AC's Trump Plaza sold for $20M
Trump Plaza, the Boardwalk centerpiece of Donald Trump's one-time Atlantic City empire, was sold Thursday to a California company for $20 million in the cheapest of a series of bargain-basement deals for distressed gambling halls in the struggling New Jersey seaside resort.
The Meruelo Group of Downey, Calif., plans to close the deal by May 31. It is the lowest price ever for a casino in Atlantic City.
The Meruelo Group, which counts construction, engineering, real estate, food service and private equity among its businesses, owns the Grand Sierra casino in Reno.
“Trump Plaza is one of the world's most recognized gaming resort destinations,” said Alex Meruelo, founder and CEO of the Meruelo Group.
Robert Griffin, CEO of Trump Entertainment Resorts, said the deal shows the Atlantic City market is still attractive to investors, given the right price.
Show commenting policy
TribLive commenting policy
You are solely responsible for your comments and by using TribLive.com you agree to our Terms of Service.
We moderate comments. Our goal is to provide substantive commentary for a general readership. By screening submissions, we provide a space where readers can share intelligent and informed commentary that enhances the quality of our news and information.
While most comments will be posted if they are on-topic and not abusive, moderating decisions are subjective. We will make them as carefully and consistently as we can. Because of the volume of reader comments, we cannot review individual moderation decisions with readers.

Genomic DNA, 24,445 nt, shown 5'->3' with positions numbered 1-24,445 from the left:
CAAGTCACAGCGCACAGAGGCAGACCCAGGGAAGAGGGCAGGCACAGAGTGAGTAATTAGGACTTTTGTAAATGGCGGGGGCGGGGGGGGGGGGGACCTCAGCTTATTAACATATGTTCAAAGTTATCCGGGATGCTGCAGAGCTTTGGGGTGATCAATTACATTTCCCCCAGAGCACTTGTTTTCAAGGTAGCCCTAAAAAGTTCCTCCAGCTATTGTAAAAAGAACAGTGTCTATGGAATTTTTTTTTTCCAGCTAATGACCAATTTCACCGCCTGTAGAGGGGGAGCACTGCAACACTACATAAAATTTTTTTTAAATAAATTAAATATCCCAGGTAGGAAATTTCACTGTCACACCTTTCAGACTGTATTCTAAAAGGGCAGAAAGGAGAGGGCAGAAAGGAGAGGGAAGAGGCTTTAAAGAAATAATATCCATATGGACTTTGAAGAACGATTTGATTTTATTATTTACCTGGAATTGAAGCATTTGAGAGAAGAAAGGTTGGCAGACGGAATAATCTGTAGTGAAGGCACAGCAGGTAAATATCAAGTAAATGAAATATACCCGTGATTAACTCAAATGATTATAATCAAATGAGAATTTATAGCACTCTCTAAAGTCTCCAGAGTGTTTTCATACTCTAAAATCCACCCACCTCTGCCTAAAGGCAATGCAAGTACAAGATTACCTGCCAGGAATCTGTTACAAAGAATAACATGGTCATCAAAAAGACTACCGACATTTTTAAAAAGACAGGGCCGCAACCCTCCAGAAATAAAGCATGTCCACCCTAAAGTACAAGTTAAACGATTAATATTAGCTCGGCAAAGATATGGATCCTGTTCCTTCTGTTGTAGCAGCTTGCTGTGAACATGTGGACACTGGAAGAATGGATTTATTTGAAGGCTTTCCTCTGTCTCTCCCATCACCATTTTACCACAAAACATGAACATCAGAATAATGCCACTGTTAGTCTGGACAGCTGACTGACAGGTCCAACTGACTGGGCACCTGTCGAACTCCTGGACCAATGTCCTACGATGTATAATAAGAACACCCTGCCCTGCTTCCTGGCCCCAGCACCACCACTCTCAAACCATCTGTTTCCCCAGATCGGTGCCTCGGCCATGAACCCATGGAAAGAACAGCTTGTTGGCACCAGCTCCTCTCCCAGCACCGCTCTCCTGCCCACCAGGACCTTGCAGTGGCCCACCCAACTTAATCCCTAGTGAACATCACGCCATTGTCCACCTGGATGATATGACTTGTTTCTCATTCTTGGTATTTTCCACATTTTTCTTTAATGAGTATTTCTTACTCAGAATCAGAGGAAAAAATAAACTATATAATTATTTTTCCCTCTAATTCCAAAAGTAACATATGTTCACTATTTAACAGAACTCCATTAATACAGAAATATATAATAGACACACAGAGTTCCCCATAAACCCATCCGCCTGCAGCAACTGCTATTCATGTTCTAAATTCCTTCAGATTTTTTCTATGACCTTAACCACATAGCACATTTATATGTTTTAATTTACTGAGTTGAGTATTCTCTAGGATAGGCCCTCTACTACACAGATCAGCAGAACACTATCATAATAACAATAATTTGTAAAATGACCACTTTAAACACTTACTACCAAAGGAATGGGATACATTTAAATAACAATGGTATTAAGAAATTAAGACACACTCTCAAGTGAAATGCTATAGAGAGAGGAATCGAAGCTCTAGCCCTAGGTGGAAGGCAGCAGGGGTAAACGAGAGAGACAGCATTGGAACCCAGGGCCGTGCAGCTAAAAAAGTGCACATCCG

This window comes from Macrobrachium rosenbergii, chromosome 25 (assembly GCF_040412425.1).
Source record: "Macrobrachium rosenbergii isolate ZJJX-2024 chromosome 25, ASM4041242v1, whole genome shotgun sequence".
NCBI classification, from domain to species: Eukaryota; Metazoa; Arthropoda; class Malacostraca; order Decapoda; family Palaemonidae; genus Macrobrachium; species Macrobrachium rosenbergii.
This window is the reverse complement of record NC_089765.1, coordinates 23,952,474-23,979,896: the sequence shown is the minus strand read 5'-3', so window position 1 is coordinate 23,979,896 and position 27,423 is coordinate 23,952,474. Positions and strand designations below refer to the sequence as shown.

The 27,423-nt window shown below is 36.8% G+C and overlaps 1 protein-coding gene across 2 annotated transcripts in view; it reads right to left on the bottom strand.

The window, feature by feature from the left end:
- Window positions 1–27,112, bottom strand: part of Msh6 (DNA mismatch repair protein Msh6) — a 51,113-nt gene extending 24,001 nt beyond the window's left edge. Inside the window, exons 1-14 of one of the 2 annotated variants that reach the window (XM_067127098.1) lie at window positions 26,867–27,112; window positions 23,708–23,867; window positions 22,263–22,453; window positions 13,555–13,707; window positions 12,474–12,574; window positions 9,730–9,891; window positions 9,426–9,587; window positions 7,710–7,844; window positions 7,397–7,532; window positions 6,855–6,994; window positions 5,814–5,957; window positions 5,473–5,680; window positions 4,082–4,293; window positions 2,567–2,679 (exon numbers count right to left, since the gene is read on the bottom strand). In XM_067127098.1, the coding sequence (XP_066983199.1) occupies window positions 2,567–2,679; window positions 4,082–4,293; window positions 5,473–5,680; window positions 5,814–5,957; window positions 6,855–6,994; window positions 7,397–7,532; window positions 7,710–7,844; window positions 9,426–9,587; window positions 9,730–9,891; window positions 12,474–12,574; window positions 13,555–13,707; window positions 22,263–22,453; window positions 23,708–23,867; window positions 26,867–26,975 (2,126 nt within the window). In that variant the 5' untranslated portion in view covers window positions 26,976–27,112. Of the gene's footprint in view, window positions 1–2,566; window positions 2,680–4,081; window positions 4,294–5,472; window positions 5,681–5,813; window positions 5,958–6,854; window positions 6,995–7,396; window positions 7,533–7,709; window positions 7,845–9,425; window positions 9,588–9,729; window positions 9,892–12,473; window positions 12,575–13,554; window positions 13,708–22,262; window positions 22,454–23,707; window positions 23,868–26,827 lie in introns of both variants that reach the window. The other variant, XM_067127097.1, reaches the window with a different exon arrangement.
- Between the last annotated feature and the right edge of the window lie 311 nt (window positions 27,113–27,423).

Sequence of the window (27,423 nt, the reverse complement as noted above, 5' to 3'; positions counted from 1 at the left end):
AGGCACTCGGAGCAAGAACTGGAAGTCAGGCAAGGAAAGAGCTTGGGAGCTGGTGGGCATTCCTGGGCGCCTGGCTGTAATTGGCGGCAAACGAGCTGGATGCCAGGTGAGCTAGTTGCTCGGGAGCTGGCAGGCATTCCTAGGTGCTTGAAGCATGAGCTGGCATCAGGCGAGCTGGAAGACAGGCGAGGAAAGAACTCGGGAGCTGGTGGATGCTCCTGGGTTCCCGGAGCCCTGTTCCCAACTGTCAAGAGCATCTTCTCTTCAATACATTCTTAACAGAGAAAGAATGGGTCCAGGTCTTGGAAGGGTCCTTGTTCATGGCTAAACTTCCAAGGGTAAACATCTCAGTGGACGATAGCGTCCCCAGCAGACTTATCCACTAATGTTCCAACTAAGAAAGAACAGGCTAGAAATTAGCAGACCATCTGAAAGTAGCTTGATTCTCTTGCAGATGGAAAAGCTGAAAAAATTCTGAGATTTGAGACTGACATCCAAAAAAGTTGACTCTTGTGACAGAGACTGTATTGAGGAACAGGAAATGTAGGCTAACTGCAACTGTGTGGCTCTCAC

We value thoughtful comments representing a range of views that make their point quickly and politely. We make an effort to protect discussions from repeated comments either by the same reader or different readers.
We follow the same standards for taste as the daily newspaper. A few things we won't tolerate: personal attacks, obscenity, vulgarity, profanity (including expletives and letters followed by dashes), commercial promotion, impersonations, incoherence, proselytizing and SHOUTING. Don't include URLs to Web sites.
We do not edit comments. They are either approved or deleted. We reserve the right to edit a comment that is quoted or excerpted in an article. In this case, we may fix spelling and punctuation.
We welcome strong opinions and criticism of our work, but we don't want comments to become bogged down with discussions of our policies and we will moderate accordingly.
We appreciate it when readers and people quoted in articles or blog posts point out errors of fact or emphasis and will investigate all assertions. But these suggestions should be sent via e-mail. To avoid distracting other readers, we won't publish comments that suggest a correction. Instead, corrections will be made in a blog post or in an article.
- Toyota Yaris adds French flair for ’15
- First Niagara sets aside $45 million
- Faulty air bags in 30M vehicles
- Amazon investors’ patience wears thin
- Mini goes mainstream
- Bond mutual funds continue to carry their weight
- Motoring Q&A: ‘Check engine’ light doesn’t reset itself
- Stocks rise broadly on earnings; Amazon sinks
- Sell-off reins in complacency
- Education Management removes itself from Nasdaq listing
- Highmark seeks double-digit increase for more benefits, heavy use